Health & Care Review

Health & Care Review

May 15, 2017

Keeping up with all the latest developments in health and care policy could almost be a full time job and PSNC regularly receives questions from LPCs and pharmacy contractors about what is going on in the wider health and care landscape beyond community pharmacy. To help answer some of these questions and to help contractors and LPCs stay up to date, PSNC provides this update service outlining the latest information in an easily digestible format. Weekly updates are published on our website and contractors can ensure they do not miss them by signing up to PSNC’s email newsletter service here.

The reviews extend the work we have been doing for some time to help LPCs stay informed about the NHS changes, and they inform the more detailed PSNC briefings which we continue to publish on this topic; these can be accessed in the Healthcare Landscape section of the website.

Seasonal flu vaccine uptake in GP patients in England: winter season 2016 to 2017

Public Health England has published a report on the uptake of the flu vaccine amongst eligible GP patient groups from 1st September 2016 to 31st January 2017.  

The percentages for national vaccine uptake were as follows:

  • 5% for those aged 65 years and over – this was a slight decrease from 71% in 2015/16; however, the number of vaccinations has increased overall;
  • 6% for those aged six months to under 65 years in one or more clinical at-risk groups – this has increased from 45.1% in 2015/16;
  • 9% for pregnant women  – this has increased from 42.3% in 2015/16; and
  • 9% for carers.

The report also includes information on the number of patients vaccinated in a community pharmacy (this data also includes vaccinations to people in long-stay residential care homes or other long-stay care facilities):

  • 5% of patients aged 65 years or older were vaccinated by a community pharmacist;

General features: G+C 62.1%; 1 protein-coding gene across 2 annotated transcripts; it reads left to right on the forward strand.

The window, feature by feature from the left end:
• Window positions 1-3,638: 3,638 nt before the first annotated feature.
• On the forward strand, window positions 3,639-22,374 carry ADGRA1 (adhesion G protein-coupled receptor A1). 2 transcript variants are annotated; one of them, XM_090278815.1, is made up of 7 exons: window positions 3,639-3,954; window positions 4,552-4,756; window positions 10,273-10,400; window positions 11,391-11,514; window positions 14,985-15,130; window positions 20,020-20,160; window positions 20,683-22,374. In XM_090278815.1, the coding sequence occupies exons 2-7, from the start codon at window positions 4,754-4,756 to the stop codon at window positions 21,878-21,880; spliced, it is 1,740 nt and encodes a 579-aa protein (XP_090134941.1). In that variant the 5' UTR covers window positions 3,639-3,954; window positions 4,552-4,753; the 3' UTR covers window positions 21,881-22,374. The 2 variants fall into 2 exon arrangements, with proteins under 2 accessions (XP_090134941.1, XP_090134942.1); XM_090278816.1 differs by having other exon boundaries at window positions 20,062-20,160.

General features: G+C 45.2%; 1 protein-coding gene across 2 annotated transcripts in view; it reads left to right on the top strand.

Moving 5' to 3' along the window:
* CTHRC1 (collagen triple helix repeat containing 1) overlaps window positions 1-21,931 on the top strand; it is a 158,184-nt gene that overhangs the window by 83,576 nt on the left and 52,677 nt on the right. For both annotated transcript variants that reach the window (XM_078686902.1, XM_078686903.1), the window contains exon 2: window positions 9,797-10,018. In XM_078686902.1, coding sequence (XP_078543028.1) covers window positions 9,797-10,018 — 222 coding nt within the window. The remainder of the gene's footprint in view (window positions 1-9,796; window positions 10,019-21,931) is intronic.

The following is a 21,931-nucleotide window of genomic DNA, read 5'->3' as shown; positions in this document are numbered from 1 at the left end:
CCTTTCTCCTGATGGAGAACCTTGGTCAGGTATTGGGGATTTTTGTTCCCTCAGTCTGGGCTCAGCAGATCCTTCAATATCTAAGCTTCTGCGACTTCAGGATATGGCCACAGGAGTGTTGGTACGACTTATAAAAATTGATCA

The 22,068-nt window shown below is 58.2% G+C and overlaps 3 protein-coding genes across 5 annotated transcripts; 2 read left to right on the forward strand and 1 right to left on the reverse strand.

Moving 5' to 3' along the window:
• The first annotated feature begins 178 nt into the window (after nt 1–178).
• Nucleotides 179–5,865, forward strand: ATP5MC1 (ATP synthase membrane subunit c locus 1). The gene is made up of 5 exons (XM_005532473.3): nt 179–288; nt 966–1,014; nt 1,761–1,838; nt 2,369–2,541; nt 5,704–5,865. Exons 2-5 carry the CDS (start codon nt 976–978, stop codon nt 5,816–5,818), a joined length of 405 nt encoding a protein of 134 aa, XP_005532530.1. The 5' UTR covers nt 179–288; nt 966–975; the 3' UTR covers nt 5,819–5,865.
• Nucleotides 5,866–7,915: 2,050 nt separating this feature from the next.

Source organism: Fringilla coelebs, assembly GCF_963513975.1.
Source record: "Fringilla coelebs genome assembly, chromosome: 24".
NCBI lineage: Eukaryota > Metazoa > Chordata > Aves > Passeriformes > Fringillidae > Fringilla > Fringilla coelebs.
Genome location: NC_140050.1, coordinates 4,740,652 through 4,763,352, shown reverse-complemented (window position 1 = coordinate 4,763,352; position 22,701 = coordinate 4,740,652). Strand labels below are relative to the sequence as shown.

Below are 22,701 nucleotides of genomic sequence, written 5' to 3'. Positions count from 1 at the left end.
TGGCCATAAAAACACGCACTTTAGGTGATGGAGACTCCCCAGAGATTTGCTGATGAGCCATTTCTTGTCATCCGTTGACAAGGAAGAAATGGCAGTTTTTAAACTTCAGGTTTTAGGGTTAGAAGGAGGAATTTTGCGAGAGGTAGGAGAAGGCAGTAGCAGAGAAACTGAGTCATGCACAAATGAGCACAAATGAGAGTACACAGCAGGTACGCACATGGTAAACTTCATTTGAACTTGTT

• 6% of patients aged 6 months to under 65 years in risk groups excluding pregnant women without other risk factors (please note, for the community pharmacy service, pharmacists only vaccinated patients aged 18 years to under 65 years in risk groups); and
  • 5% of pregnant women including those in risk groups.

Please note, whilst the report states that the number of vaccinations reported as being given in community pharmacies can be taken as correct, the report highlights that there may be a lag in data being fed back into the GP record. In addition, the community pharmacy Seasonal Influenza Vaccination Advanced Service was commissioned until 31st March 2017; therefore, the final number of vaccinations given in a community pharmacy may differ to that provided in this report.

Large national survey finds 2.9 million people now vape in Britain: For the first time over half don’t smoke

Action on Smoking and Health (ASH) has published the findings from its annual survey on the use of electronic cigarettes and vapourisers in Great Britain.

Key findings include:

  • an estimated 2.9 million adults in Great Britain currently use e-cigarettes, up from 700,000 in 2012, the first year ASH collected figures;
  • for the first time, there are more ex-smokers who use e-cigarettes than current smokers;
  • over half of e-cigarette users (52%) are now ex-smokers and 45% are smokers; and
  • public perceptions of harm from e-cigarettes remain inaccurate with only 13% accurately understanding in 2017 that e-cigarettes are a lot less harmful than smoking.

Surviving or Thriving? The state of the UK’s mental health